Second set of "Erika proposals" published

EU Commission proposes maritime safety agency, compensation fund, journey monitoring

The European Commission today published a second set of legislative proposals to improve maritime safety. These are in addition to three draft directives proposed in March (ENDS Daily 22 March), and together the two sets form a package which EU transport commissioner Loyola de Palacio said would "make it possible to build a genuine European maritime safety area".

The new proposals are to create a European maritime safety agency, a European oil spill compensation fund to supplement an existing international fund, and a notification system so that ships travelling in European waters would be monitored regardless of whether they entered a port or not.

The Commission also wants all ships travelling in European waters to carry a "black box" data recorder and for authorities in member states to have the right to order ships to stay in port if "extreme weather conditions" are forecast. The need for this final option was raised recently by French transport minister Jean-Claude Gayssot, after a chemical tanker sank off France's north west coast (ENDS Daily 2 November) less than a year after the Erika oil tanker broke up. Both ships sank during storms.

Ms de Palacio used today's publication of the second "Erika proposals" to urge EU transport ministers and the European Parliament to come to an agreement on the first set as soon as possible (ENDS Daily 1 December). She pointed out that the Council is allowed to use qualified majority voting to reach a common position on this issue, possibly a criticism of Mr Gayssot's attempts to achieve consensus. There have been reports that the Commission feels Mr Gayssot's consensus approach will lead the Council to adopt a much weaker common position than it would otherwise.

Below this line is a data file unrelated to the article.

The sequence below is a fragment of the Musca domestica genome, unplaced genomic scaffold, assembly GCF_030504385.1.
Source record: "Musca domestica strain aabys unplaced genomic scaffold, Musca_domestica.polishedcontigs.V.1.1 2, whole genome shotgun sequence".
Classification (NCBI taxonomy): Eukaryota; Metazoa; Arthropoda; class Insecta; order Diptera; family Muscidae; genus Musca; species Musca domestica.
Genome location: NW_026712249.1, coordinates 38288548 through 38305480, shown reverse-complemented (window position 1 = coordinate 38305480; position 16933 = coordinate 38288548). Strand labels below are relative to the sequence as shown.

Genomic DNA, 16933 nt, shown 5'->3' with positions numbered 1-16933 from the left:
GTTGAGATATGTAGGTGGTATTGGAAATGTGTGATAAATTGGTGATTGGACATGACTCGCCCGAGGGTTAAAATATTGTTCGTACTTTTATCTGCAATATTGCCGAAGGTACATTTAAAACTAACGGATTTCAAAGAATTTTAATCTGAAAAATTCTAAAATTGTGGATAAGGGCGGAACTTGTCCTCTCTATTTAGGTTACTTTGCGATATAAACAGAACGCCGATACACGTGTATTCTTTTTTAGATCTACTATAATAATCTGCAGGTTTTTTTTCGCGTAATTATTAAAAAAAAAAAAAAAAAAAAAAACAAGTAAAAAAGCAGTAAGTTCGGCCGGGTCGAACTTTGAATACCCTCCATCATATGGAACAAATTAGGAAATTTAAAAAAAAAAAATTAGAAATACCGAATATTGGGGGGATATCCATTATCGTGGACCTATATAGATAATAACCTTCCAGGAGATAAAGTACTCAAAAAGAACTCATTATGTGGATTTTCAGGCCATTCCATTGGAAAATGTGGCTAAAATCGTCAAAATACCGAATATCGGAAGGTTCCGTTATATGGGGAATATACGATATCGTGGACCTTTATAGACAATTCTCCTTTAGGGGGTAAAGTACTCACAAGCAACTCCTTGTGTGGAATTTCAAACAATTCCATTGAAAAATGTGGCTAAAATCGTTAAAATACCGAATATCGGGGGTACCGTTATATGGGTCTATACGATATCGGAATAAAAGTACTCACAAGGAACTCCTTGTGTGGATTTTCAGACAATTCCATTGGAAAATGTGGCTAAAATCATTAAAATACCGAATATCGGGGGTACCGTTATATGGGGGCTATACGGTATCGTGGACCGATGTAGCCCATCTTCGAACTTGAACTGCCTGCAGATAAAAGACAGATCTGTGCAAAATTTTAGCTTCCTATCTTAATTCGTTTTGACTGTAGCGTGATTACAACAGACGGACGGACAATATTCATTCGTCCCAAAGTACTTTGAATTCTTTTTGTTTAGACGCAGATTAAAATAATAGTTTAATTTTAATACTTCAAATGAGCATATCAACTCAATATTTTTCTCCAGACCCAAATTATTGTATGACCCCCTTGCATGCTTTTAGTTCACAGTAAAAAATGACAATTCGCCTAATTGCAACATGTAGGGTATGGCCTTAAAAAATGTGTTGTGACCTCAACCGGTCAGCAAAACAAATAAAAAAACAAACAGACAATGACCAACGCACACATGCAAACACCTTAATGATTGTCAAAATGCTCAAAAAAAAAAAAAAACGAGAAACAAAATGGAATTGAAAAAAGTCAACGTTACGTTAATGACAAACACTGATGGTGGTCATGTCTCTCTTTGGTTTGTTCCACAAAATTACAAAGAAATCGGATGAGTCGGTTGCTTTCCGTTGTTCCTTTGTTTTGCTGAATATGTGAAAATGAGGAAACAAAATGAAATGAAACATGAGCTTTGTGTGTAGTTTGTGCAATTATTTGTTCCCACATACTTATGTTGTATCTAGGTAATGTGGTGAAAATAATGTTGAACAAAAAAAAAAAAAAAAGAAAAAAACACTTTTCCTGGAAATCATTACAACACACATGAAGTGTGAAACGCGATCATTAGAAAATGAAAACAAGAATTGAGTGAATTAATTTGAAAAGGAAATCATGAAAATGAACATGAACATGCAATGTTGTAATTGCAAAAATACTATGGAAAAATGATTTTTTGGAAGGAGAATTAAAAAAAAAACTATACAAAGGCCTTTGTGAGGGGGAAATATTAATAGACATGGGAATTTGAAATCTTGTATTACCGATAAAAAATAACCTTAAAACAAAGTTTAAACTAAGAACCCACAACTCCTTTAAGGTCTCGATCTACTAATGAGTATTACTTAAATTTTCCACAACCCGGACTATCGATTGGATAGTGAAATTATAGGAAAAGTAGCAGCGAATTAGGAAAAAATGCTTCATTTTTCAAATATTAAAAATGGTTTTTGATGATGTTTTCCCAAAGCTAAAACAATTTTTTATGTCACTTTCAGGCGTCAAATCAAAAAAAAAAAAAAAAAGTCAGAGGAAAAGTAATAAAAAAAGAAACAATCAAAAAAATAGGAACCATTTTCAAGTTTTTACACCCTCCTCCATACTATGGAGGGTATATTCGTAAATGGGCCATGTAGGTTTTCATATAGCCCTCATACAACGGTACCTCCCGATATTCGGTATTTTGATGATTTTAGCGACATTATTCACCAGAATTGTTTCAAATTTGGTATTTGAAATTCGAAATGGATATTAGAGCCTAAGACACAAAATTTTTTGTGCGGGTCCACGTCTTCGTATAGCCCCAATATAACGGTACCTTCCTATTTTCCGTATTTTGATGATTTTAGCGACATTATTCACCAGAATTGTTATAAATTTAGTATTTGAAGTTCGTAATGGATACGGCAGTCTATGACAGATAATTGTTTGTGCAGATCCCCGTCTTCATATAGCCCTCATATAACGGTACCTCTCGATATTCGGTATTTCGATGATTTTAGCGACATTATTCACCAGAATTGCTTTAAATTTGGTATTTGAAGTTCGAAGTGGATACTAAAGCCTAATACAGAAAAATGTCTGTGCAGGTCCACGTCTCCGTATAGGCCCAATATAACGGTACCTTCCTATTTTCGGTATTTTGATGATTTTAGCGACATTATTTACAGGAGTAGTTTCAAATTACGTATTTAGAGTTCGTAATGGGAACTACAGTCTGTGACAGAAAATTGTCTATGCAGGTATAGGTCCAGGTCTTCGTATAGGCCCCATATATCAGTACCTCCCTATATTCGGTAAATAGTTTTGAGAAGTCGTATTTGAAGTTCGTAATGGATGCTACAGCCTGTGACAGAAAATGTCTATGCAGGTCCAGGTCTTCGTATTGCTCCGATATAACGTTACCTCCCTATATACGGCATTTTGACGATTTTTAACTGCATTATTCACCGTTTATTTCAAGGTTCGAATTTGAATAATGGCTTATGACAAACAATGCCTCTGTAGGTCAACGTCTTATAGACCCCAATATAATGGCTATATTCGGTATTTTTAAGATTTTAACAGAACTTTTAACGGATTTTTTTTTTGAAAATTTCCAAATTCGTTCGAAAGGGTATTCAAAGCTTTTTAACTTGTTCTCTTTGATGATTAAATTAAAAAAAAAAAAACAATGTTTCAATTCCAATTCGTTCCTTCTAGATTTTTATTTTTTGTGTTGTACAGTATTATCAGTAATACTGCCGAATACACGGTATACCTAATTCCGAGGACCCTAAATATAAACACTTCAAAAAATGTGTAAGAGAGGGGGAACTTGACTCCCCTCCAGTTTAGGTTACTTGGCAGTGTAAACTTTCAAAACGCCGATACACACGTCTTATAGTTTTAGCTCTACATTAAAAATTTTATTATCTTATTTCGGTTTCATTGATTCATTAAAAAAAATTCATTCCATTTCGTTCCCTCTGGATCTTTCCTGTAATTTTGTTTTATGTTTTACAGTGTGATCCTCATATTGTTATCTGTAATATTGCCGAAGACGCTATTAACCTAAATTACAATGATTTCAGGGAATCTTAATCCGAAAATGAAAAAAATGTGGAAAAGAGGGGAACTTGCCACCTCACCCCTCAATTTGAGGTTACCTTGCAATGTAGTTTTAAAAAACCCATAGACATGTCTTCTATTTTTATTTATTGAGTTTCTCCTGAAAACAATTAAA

Of today's proposals, creation of a European maritime safety agency may prove controversial with some member states, some of which have already expressed dislike for the idea. But the Commission said the agency was needed because of the burgeoning number of safety standards. It said the agency would be small, with staff limited to 50.

Its main duties would be to support and monitor member states compliance with EU maritime safety rules, evaluate the effectiveness of the rules, collect data, audit maritime classification societies and inspect member state ports in order to check "the conditions under which port state control is carried out".

It is also possible that some of the Commission's latest proposals will receive a less than warm welcome from the International Maritime Organisation (IMO), which has criticised EU and American attempts to impose unilateral maritime safety standards. The IMO argues that the transboundary nature of the shipping industry requires globally-uniform laws (ENDS Daily 17 March).Follow Up:
European Commission, tel: +32 2 299 1111, and press release, and the communication. The proposals will soon be posted here

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